Salesforce woes continue as Twitter slashes spending with SaaS supermonster
Performance improvement plans and prompt exit packages in the offing
Salesforce's woes continue as the once-mighty standard bearer for SaaS faces customer Twitter cutting 75 percent of its spending.
The loss of revenue at such a high-profile customer comes as the CRM giant struggles to implement new engineer productivity metrics, seemingly in the face of demands from a band of activist investors seeking to influence corporate strategy.
The Information has reported that the troubled social media platform – bought by car and rocket maker Elon Musk, who promptly laid off around half of its workforce – last month cut its contract with Salesforce from $20 million to around $5 million, in line with the headcount haircut.
Other firms are struggling to "right-size" their tech stacks in line with the economic environment, said Ryan Neu, CEO and co-founder of Vendr, a company that helps businesses manage SaaS spending.
"Hands are often tied with the headache of contracts and multi-year deals, causing businesses to make suboptimal decisions – like letting go of labor or making cuts on other components of the company because their tech stack is inflexible. We're encouraging suppliers to expand and contract with the needs of enterprises for this reason," he told The Register.
But these are not the only challenges facing Salesforce. Business Insider has claimed workers are bracing themselves for another round of layoffs, which could hit 10 percent of the company.
Third Point Capital became the fifth activist investor to declare its interest in Salesforce last week, following Mason Morfit's ValueAct, Jeff Ubben's Inclusive Capital, Dan Loeb's Third Point LLC and Elliott Management, which broke cover in January.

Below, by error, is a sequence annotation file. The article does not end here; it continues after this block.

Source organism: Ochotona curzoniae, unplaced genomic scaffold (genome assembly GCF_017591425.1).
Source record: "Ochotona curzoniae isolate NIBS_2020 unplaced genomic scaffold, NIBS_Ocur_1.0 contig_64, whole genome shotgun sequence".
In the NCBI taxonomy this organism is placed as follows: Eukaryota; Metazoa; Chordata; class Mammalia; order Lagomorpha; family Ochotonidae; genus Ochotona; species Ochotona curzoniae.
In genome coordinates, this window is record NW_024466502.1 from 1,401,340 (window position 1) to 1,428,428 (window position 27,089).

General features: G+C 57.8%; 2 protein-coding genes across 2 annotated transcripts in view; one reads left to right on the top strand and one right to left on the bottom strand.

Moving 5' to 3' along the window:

Activist investors often push for higher margins and Salesforce seems to be responding with a push for improving productivity, placing developers and engineers in its crosshairs.
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Salesforce is shaping up to roll out new performance metrics for engineers while some salespeople have been offered the choice between a 30-day performance improvement plan (PIP) or a severance option called a "Prompt Exit Package," Business Insider said.
"The company is pushing hard for productivity tracking and metrics on all facets," one employee told the publication.
It was also claimed that Salesforce plans to measure software engineer productivity with so-called "code check-ins." However, many argue lines of code produced per day may not a be a good measure.
A Salesforce spokesperson said: "Our performance management process drives accountability and rewards excellence."
The company declined the opportunity to comment on Twitter's cuts to its Salesforce contracts.
Marc Benioff, Salesforce's ebullient CEO and co-founder, has become a media emblem of the struggles in the tech sector and took a lot of flak this week for apparently decamping to one of his "favorite places, French Polynesia, for a 10-day digital detox" after a "rough month" of layoff announcements.
Joshua Greenbaum, a software industry analyst with Enterprise Applications Consulting, told the New York Times Benioff had become a target for criticism "by positioning himself as much more than a rampant capitalist tech bro."
Commenting on the SaaS company's alleged minimal tax bill, Greenbaum said: "But if you don't want your company to pay taxes, what right do you have to lecture people on how to make the world better?"
Whether Benioff will be able to finance his many charitable and environmental concerns, as well as maintain Salesforce's famous "Ohana" family values, might depend on how he performs in business over the next six months. ®